There are, however, a few specific areas where member states will retain some powers to implement national laws and regulations where these do not conflict with directly applicable EU-level laws. These include the ability of national regulators to disapply prudential requirements for subsidiaries within a consolidated regulatory group of companies where certain conditions are fulfilled, such as there being no legal or practical obstacles to the parent of the group transferring capital promptly if required.
More specifically, national regulators will for the first time have the power to increase the risk-weighting of exposures to real estate assets (currently 35% and 50% for residential and commercial real estate, respectively) where local market conditions make this advisable.
In addition, the CRD4 proposals retain the ability that national regulators have enjoyed under the current CRD to impose more onerous requirements on certain national institutions, as part of the regulators’ supervisory responsibilities.
Quality and Quantity of Capital
The proposed CRD4 regulation implements very closely the Basel III recommendations as to the minimum levels of different types of capital (Common Equity Tier One, Additional Tier One, and Tier Two) to be held by institutions, the minimum “quality” criteria that financial instruments must possess to be included within specific categories of capital and the regulatory adjustments or deductions that must be made to Common Equity Tier One Capital in respect of certain types of capital before they can be counted as regulatory capital. However, in respect of the regulatory adjustments and deductions, CRD4 provides a much higher degree of detail than Basel III.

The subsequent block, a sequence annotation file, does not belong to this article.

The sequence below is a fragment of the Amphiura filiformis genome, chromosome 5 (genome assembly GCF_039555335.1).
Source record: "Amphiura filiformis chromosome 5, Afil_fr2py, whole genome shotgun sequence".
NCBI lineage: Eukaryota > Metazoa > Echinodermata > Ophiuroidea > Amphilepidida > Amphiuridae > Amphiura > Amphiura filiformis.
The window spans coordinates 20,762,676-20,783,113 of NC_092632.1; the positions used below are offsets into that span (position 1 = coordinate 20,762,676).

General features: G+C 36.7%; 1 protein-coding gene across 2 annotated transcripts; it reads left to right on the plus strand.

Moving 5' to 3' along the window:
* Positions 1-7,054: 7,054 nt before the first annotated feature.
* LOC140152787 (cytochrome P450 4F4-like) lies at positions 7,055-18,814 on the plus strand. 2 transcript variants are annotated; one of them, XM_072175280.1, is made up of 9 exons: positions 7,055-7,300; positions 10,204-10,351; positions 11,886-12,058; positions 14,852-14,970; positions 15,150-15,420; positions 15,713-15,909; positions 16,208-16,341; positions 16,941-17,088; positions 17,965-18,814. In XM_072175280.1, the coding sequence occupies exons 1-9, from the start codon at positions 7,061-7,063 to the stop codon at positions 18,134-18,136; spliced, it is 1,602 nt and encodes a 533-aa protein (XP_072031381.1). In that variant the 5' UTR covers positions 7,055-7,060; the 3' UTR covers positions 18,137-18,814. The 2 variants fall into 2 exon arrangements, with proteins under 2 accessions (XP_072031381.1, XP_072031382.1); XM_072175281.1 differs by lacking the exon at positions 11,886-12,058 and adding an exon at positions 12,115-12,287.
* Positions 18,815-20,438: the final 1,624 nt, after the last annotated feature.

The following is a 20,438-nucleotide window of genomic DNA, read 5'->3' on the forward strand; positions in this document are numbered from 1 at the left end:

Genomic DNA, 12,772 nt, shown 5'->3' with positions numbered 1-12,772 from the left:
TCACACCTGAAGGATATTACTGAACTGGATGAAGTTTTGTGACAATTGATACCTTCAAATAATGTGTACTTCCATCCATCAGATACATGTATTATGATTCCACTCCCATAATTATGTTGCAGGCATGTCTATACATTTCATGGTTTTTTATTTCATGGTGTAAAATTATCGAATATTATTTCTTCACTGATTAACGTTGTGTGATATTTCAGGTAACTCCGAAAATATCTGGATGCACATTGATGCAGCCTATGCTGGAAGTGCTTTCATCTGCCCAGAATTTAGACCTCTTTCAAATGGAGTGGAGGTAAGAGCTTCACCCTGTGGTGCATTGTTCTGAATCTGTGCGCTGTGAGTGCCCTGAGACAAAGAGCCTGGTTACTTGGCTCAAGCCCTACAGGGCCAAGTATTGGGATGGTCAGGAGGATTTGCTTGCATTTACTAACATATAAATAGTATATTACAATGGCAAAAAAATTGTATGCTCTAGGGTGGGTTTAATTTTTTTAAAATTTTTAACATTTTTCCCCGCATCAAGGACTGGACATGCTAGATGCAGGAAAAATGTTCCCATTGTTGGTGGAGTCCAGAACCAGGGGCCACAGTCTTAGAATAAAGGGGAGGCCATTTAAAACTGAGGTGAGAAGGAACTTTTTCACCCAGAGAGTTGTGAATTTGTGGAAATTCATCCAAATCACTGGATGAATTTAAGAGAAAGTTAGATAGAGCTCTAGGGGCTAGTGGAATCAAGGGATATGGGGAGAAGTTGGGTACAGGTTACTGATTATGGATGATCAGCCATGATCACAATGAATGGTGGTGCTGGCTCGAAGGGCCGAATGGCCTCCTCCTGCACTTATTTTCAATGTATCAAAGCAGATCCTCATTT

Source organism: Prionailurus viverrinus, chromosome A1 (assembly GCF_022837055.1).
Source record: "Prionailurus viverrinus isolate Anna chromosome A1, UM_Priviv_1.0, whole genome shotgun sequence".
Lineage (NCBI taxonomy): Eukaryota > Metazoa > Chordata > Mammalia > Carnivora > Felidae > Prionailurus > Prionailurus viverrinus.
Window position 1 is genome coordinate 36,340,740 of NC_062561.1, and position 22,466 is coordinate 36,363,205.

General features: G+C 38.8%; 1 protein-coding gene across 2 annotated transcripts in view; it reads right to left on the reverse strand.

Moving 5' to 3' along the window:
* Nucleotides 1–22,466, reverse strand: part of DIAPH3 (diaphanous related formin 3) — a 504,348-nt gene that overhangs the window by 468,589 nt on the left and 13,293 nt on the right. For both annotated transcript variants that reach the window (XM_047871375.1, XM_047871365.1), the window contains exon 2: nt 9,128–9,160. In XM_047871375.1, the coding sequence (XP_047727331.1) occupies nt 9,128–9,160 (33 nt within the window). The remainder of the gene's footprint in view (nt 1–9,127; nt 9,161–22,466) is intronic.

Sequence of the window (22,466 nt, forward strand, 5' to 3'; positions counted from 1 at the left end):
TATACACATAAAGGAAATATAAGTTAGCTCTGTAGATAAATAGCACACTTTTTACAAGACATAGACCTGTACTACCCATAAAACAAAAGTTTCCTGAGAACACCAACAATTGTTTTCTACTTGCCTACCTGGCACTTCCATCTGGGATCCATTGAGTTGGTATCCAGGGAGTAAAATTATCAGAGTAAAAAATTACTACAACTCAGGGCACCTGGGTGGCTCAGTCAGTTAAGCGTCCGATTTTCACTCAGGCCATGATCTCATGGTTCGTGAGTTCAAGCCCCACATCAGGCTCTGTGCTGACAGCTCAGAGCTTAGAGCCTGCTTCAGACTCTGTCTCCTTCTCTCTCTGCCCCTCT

Common Equity Tier One Capital
One departure from Basel III is that under the proposed CRD4 regulation, instruments do not have to be common shares in order to be counted as Common Equity Tier One Capital, so long as they meet the extensive criteria laid down in Basel III (and mirrored in CRD4) for qualification as Common Equity Tier One Capital. The European Banking Authority must publish a list, by 1 January 2013, of the forms of capital instrument in each member state which qualify for Common Equity Tier One status.
The new “quality” criteria introduced by Basel III would exclude from regulatory capital certain instruments which were able to be counted under the Basel II regime. The equivalent situation arises under CRD4, compared to the existing CRD. For such newly non-eligible instruments, Basel III specified a “cut-off date” of 12 September 2010, whereby any instrument issued before that date can be de-recognised gradually over a 10-year phase-out period and any instrument issued on or after that date would be fully excluded from the relevant class of regulatory capital from 2013. The proposed CRD4 regulation adopts this same phase-out concept, but sets the cut-off date not as 12 September 2010, but as 20 July 2011.
In terms of regulatory adjustments, as has been the case under CRD, national regulators retain a discretion as to whether significant investments in insurance undertakings need to be deducted from Common Equity Tier One Capital, or instead whether to apply the provisions against double-counting of capital contained in the Financial Conglomerates Directive.6 In contrast, Basel III only provides for a deduction of such investments from capital.
Additional Tier One Capital
One specific feature of Additional Tier One Capital mandated by Basel III was that the terms of the instrument should provide for a write-down of principal or a conversion of the instrument to equity at a pre-specified trigger point. This is known as “going-concern loss absorption.” The CRD4 regulation makes a similar provision and specifies that the trigger point will be the time when the institution’s Common Equity Tier One Capital (as a proportion of its total risk-weighted assets) falls below 5.125%, or such higher percentage that the institution may specify in the terms of the instrument.
However, it is worth noting that, whereas Basel III prescribed the going-concern loss absorption only for instruments which are accounted for as liabilities, CRD4 prescribes the same feature for all Additional Tier One instruments, irrespective of how they are accounted for. This is a potentially significant piece of “gold-plating” of the Basel III provisions, given that obtaining liability accounting treatment for Additional Tier One instruments in the future may prove to be more challenging, as a result of those instruments needing to contain more “equitylike” features under CRD4 than under the current regime.